Becoming a parent for the first time filled Sashie Howpage with a joy she had never known before.
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But the perinatal stage after having her son Rohan was not without hardship.
Ms Howpage is open about saying she saw a psychologist after having a baby. She had lymphoma in her early 20s and said having a baby brought back worries about mortality.
"There was a somewhat unexpected resurgence of those fears, bought into the world just by having someone so beautiful and vulnerable completely reliant on you and realising you're lucky if you get to old age," she said.
But the Dubbo mother and health worker said talking to a psychologist helped her to normalise the "thousands of questions and self-doubt" she had as a first-time mother. It allowed her to acknowledge where the anxieties were coming from and then make changes and set goals that were small and achievable.
The annual week also aims to raise awareness and provide information for new parents.
One in five mums, and one in 10 dads or non-birthing partners experience perinatal anxiety and/or depression.
"Cumulative sleep deprivation really affects your mental state because you actually lose your problem solving skills a little bit. You lose your emotional reserve and sometimes you can't see the wood for the trees," Ms Howpage said.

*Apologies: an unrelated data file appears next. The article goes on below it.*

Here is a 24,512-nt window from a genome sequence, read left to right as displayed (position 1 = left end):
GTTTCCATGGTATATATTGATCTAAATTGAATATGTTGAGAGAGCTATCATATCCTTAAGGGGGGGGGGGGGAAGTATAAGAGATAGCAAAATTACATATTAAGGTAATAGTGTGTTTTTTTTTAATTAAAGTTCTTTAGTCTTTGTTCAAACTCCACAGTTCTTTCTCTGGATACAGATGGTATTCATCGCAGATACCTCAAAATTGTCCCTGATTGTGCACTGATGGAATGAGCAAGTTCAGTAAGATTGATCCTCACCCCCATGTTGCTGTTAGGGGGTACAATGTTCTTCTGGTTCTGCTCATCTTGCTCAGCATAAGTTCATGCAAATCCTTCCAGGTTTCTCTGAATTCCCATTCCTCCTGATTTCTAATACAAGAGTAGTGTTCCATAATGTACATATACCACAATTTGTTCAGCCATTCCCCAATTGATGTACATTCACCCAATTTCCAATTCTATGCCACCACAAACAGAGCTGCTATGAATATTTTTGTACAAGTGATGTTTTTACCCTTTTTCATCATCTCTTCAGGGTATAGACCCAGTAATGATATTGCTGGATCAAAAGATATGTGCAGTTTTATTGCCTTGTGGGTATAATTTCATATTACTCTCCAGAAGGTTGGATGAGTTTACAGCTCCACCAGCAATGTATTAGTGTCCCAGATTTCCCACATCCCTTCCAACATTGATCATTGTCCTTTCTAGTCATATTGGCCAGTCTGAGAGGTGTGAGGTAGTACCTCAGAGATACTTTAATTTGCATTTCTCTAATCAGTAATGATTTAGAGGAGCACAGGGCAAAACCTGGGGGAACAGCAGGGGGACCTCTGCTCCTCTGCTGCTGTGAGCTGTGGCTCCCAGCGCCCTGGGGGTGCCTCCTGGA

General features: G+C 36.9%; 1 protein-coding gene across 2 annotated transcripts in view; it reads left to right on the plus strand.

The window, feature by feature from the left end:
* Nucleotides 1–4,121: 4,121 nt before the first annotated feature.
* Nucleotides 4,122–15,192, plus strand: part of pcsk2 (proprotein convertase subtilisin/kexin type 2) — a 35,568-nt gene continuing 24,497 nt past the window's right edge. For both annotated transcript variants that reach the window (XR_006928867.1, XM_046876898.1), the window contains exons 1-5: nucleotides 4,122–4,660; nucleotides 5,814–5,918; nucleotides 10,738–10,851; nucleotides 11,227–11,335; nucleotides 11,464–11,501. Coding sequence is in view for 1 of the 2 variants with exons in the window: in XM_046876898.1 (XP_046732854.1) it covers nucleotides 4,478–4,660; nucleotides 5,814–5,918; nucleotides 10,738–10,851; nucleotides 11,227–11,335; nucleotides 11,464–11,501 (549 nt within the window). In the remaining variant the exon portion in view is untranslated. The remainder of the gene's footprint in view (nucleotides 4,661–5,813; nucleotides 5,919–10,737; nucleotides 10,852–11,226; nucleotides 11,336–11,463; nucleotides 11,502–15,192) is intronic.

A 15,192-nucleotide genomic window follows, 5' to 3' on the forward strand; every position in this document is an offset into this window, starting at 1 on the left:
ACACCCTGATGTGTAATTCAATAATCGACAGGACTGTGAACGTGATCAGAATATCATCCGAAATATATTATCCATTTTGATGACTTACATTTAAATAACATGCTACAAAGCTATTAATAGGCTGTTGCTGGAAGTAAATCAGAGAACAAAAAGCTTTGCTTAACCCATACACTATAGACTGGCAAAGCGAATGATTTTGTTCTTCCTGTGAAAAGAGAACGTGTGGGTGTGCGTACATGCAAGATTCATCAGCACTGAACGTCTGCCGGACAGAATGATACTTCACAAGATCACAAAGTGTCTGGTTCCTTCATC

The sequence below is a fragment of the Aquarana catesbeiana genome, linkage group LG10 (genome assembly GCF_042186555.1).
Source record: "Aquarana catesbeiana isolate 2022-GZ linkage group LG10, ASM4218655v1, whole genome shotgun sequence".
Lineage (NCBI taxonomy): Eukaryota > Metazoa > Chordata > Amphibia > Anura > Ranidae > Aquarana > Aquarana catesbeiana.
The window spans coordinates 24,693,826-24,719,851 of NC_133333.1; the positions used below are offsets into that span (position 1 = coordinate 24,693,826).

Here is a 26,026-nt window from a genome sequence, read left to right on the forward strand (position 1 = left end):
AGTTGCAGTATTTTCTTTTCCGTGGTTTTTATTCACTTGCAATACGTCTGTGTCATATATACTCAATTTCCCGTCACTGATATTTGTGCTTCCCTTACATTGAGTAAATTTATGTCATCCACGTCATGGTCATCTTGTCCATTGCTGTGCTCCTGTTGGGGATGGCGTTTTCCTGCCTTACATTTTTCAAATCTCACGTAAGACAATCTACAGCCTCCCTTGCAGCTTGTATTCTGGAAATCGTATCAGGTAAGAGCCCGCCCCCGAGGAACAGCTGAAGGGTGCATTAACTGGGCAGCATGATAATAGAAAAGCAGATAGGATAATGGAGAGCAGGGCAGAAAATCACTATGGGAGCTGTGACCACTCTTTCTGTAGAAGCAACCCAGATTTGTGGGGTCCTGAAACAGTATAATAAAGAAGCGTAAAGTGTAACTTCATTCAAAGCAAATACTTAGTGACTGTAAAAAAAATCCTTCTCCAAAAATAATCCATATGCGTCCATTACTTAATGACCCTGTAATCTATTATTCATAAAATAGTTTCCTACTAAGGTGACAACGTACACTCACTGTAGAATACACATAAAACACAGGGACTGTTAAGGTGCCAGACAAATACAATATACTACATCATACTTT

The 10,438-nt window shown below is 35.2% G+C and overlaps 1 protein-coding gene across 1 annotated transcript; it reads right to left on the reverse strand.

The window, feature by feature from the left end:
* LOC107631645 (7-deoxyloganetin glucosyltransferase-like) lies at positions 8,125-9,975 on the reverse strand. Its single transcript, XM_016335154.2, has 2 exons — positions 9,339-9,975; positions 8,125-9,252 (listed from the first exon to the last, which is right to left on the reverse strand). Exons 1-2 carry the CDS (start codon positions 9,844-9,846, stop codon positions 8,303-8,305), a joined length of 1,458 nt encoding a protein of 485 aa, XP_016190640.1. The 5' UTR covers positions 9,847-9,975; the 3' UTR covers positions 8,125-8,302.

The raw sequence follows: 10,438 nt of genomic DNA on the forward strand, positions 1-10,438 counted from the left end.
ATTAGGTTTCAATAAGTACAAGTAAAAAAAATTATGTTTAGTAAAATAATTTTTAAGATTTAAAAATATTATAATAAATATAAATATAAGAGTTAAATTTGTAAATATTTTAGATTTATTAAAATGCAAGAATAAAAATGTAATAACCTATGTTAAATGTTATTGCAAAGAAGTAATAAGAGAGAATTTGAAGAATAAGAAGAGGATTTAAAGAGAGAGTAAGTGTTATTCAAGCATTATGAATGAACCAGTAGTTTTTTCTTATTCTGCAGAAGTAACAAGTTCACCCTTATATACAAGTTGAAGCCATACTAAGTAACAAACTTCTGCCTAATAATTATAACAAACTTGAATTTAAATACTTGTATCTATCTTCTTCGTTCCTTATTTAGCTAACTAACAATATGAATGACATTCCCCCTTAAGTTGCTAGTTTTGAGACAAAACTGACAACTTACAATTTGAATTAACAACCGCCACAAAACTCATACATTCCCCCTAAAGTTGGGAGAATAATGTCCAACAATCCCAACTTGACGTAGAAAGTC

"Actually the fact you have to do a third load of laundry is not the biggest drama of the day but it can feel like that."
She recalls silly things like getting the bath water to the right temperature becoming bigger issues than they needed to be.
With grandparents in other cities and close friends going through a similar experience in Sydney, Ms Howpage said it was also an isolating time. However, with that came the strength of having to rely on your little family unit and learning to trust your gut.
It's one of the big pieces of advice Ms Howpage has for any new parents, or parents-to-be.
Two of her biggest challenges were around Rohan's sleep, or more accurately the lack thereof, and having trouble with breastfeeding.
She said there were times when well-meaning friends, family, social media and even health professionals were offering advice and while the intention was positive, often it could be overwhelming.
"When you have learned nurses who have say 40 or 50 years of clinical experience it's very hard to say 'well maybe it's not the correct advice for my baby'. Finding you own voice as a mother and trusting your own gut and instinct is actually very hard as a first time mother," she said.
"A large part of that first year of parenting and finding your feet as parents is actually finding a place where both parents are happy and enjoying the baby, and not being distressed by whatever the baby should be doing or wasn't doing and just enjoying them as they are."
Ms Howpage said it needed to be acknowledged that being a mother was "incredibly exhausting and tiring and a lot of the work you do will be unseen or feel invisible".
"But it's also filled with joy in a part of your heart you never knew existed. Don't let the stress of raising a child take away from that joy and sharing it with those who are important to you," she said.
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